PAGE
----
Fresh from the farm

Farm Fresh Holiday

By & | November 14, 2017
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For nearly a century, the same family has tended the land at Keegan-Filion Farm in Walterboro, South Carolina, producing everything over the years from corn to peanuts, and beef to laying hens. In 1986, it was passed down to Annie, the great-granddaughter of the original owners, and her husband, Marc Filion, who now use the farm to raise chickens, turkeys and hogs, as well as grass-fed cattle.

Raised free range, all the animals on the farm roam as they please, feeding off the surrounding pastures. Choosing not to pump them with hormones and unnecessary antibiotics, Annie and Marc place high importance on humane treatment of the animals. “Our farm techniques are primarily geared towards their comfort and allowing them to express their natural tendencies,” says Marc Filion. “We want chickens and turkeys to eat grass and bugs. We want hogs to make wallows and root around in the field. All of this plays a big role in the quality, flavor and texture of our products.”

Though Filion notes that their meats are more expensive than those found at the grocery store—due to the higher cost of raising animals sustainably and humanely—the benefits are well worth the price. “Most animals are now raised in a factory setting with chickens, turkeys and hogs held in confinement housing where they are not able to see the light of day and are subjected to living conditions that most of us find totally unacceptable,” he says. The stress of this environment plus the unsanitary conditions—leading to an overuse of antibiotics—greatly lowers the animals’ quality of life, which also results in lower quality meat.

“Farming as most people remember it is gone,” he says. But thankfully farmers like the Filions are still dedicated to traditional techniques, caring for the animals and producing great products. Customers can experience Keegan-Filion Farm– raised meats by dining at restaurants throughout the Charleston, Beaufort and Columbia areas or by heading to the farmers’ markets in Summerville and Port Royal. The Filions also sell meat directly from the farm, which offers a home delivery service.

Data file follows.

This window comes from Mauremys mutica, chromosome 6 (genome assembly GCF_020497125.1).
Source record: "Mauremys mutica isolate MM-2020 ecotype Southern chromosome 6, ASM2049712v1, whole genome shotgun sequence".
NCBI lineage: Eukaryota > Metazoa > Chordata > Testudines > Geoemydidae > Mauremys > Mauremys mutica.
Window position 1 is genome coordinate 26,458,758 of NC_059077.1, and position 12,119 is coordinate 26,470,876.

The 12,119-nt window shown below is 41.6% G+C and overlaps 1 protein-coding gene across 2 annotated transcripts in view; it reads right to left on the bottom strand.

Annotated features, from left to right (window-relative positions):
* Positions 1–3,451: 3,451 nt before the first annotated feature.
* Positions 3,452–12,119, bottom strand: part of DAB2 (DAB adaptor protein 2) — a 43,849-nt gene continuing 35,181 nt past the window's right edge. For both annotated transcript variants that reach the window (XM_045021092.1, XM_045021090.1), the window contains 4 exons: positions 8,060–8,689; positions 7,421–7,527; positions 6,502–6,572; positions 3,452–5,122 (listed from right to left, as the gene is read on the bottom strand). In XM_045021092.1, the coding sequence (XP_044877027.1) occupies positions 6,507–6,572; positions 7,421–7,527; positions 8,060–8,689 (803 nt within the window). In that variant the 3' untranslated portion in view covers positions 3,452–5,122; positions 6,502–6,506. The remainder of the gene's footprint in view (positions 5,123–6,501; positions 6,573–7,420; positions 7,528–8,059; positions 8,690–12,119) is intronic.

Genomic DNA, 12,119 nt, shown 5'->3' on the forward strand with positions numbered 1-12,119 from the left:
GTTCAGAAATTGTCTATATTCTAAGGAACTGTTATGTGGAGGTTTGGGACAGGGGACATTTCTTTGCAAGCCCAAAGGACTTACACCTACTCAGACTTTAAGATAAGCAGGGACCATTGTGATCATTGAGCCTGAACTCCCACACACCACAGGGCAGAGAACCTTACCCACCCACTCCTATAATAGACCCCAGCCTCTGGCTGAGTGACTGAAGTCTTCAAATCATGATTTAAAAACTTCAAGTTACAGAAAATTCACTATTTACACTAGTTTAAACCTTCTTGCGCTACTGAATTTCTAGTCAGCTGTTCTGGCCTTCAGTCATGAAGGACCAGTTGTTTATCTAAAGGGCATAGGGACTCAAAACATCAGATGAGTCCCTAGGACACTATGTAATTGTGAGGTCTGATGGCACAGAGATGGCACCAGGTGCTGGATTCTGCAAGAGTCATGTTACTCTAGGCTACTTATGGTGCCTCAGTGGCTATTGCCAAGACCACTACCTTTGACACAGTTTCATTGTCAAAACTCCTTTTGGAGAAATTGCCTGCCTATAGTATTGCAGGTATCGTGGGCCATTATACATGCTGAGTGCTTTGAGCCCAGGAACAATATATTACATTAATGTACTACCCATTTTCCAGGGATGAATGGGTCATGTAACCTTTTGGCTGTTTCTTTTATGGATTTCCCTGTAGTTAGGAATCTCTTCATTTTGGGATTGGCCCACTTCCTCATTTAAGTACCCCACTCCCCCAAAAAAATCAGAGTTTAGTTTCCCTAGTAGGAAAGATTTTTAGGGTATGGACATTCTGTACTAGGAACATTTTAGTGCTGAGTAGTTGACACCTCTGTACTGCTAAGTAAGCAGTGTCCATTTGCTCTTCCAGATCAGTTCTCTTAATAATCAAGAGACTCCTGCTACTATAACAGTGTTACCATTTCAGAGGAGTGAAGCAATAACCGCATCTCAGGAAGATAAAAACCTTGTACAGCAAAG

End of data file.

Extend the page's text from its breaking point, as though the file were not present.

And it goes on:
This holiday, help support our state’s farmers and order a Thanksgiving turkey directly from Keegan-Filion for a guaranteed quality meat. “The local market is the only place we can sell our products,” Filion says. “Without the support of the local area, farms like ours would close down.”



In a state where much of the land still supports farmers and their families, opportunities to eat close to home during the holiday season are all around. Though markets full of fresh vegetables may come to mind, buying locally sourced pork is another way to support South Carolina farmers this season.

In addition to the economic impact of shopping locally, supporting a local pig farmer allows for transparency in the farming process. While large corporate farms across the country produce higher quantities of meat at lower standards, farmer Russell Singleton of Sunny Cedars Farm cares for his heritage-breed pigs in a different environment. On his farm in Sumter, South Carolina, pigs have a chance to grow slowly and naturally without the forceful push of growth hormones. They do not live a life of overcrowding or unnecessary stress.

“Know your farmer, know your food,” Singleton says. “We don’t use pesticides or growth promoters. Our animals are raised and processed in a humane environment. That is a message we promote all year long.”

And there’s a passion in this process. The Singleton family has lived on their farm for almost 20 years and Singleton is quick to share that he loves his job.